WordPress has been a great asset to my professional career. It has helped me provide many solutions to the needs of the school. Now that the entire network of over 30 sites is hosted on WP Engine, courtesy of the University, I don’t have to worry about the backend. I still have full control the themes, plugins, and full SFTP access. Some IT members at the Law School had criticized me for giving up hosting the server part of the sites, but there’s no way I can run the server as reliable as WP Engine. It would be a huge undertaking and I am not a server administration. If the University offers this huge service at no cost, why not taking advantage of it?

WordPress is great at solving problems that do not required original design. I could get pretty far with some changes to make the templated design suits my brand. Of course, I could create the entire WordPress theme from scratch, but that would required tremendous time and technical investments. For my own personal use, WordPress is far too complex. This blog, for instance, probably uses about five percent of WordPress’s powerful features. This blog has been powered by WordPress since 2003 and it hasn’t changed much over the years. I am still using the classic editor. I still code the theme using HTML and CSS and with only a minimum amount of PHP. I have control of every code I input. Developing a new theme, even from a starter theme, isn’t as simple anymore; therefore, I no longer offer WordPress for freelance clients. The amount of customization is just too much. Of course, I can still do it if I get big projects, but not for my typical clients.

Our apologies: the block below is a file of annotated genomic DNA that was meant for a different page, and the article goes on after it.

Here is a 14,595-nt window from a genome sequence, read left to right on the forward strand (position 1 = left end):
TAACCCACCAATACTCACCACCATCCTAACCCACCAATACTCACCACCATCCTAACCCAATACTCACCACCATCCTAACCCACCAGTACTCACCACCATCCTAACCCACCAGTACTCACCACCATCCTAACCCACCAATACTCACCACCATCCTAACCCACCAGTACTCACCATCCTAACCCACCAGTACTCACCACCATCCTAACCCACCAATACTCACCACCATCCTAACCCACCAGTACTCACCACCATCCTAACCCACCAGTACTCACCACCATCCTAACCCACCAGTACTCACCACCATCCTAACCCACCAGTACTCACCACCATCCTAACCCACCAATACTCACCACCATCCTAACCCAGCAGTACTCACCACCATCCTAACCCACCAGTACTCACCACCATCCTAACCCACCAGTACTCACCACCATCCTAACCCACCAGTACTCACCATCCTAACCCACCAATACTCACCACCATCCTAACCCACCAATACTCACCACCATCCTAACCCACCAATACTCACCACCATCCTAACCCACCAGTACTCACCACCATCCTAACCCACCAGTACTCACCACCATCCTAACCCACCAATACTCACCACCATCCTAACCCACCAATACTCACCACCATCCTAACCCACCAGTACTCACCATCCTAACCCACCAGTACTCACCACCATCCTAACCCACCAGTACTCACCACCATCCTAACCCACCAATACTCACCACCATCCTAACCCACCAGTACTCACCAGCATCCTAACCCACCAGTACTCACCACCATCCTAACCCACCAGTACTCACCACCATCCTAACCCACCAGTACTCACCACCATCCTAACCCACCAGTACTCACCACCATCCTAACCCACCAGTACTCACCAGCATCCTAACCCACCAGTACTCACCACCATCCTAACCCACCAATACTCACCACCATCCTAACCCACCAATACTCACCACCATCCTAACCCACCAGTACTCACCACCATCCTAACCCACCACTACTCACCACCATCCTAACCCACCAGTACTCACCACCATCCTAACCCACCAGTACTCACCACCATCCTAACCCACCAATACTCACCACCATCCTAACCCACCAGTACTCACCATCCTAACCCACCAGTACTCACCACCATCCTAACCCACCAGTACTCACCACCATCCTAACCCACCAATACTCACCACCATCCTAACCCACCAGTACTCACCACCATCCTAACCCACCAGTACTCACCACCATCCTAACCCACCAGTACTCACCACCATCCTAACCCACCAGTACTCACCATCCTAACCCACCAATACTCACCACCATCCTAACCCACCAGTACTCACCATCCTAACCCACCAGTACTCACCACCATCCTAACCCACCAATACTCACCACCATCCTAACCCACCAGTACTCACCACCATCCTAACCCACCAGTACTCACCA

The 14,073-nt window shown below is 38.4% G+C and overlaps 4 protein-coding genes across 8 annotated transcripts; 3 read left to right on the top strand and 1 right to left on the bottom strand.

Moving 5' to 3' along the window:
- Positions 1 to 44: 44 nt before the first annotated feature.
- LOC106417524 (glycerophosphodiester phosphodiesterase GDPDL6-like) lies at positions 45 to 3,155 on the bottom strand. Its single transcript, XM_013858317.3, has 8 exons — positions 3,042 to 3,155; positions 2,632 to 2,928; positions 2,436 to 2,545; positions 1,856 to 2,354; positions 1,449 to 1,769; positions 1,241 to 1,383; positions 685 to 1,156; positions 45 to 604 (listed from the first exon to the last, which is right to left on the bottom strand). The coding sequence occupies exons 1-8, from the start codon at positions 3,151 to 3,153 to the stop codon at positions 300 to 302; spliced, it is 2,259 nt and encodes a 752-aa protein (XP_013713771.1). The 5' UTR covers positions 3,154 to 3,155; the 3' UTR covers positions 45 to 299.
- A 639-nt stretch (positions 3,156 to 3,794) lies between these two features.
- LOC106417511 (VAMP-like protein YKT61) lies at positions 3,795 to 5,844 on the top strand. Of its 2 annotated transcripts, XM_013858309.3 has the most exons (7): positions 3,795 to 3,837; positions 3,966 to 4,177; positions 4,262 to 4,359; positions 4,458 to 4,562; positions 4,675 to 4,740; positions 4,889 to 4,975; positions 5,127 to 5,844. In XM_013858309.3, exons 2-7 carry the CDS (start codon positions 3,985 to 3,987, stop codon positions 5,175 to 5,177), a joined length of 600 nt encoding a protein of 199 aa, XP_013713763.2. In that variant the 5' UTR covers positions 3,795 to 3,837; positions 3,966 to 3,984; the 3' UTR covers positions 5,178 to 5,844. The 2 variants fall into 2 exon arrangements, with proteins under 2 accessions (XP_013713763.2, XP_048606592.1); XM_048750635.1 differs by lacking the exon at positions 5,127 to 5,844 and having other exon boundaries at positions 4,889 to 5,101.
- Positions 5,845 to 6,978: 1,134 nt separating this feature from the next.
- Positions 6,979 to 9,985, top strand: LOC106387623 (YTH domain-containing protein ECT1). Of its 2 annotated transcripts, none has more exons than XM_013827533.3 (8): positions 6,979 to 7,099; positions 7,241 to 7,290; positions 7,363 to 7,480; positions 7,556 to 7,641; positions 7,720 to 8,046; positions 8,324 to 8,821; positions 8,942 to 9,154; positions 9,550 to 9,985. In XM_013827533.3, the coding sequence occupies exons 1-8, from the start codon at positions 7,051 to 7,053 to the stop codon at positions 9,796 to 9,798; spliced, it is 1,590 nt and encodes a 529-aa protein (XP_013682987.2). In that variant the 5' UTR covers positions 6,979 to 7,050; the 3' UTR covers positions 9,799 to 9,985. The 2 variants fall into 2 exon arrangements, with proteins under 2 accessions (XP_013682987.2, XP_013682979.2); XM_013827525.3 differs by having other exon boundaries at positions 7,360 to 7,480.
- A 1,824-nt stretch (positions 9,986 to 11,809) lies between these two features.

I still love WordPress, but my development has changed. I am now happier to use WordPress as a tool to solve technological solutions instead of trying to offer WordPress as design solutions for client projects. It is a change in perspective that I have to come to term with if I continue to use WordPress. There are other choices out there, but WordPress remains a tough contender in the web space.

My choice is either WordPress or hand code HTML and CSS with some PHP to keep the pages manageable. I am missing the entire trend of static site generators. When web designers and developers moved their sites or blogs to Jekyll, Hugo, or Eleventy, I still keep my blog on WordPress. When they spent countless of hours moving from one static site generator to another or back to WordPress, I am still on WordPress.

A New Site for a Novelist

I am excited to be working on a new website for Kristin Bair whose new novel is coming out in November. Last week, I sent her a test site to review and she tweeted:

My new website for my new novel (out in November!) is being designed by the ever-brilliant @visualgui. He sent me 1st test with questions. I want to look but I’m afraid to look. I am so weird. Not the only weirdo out there, right?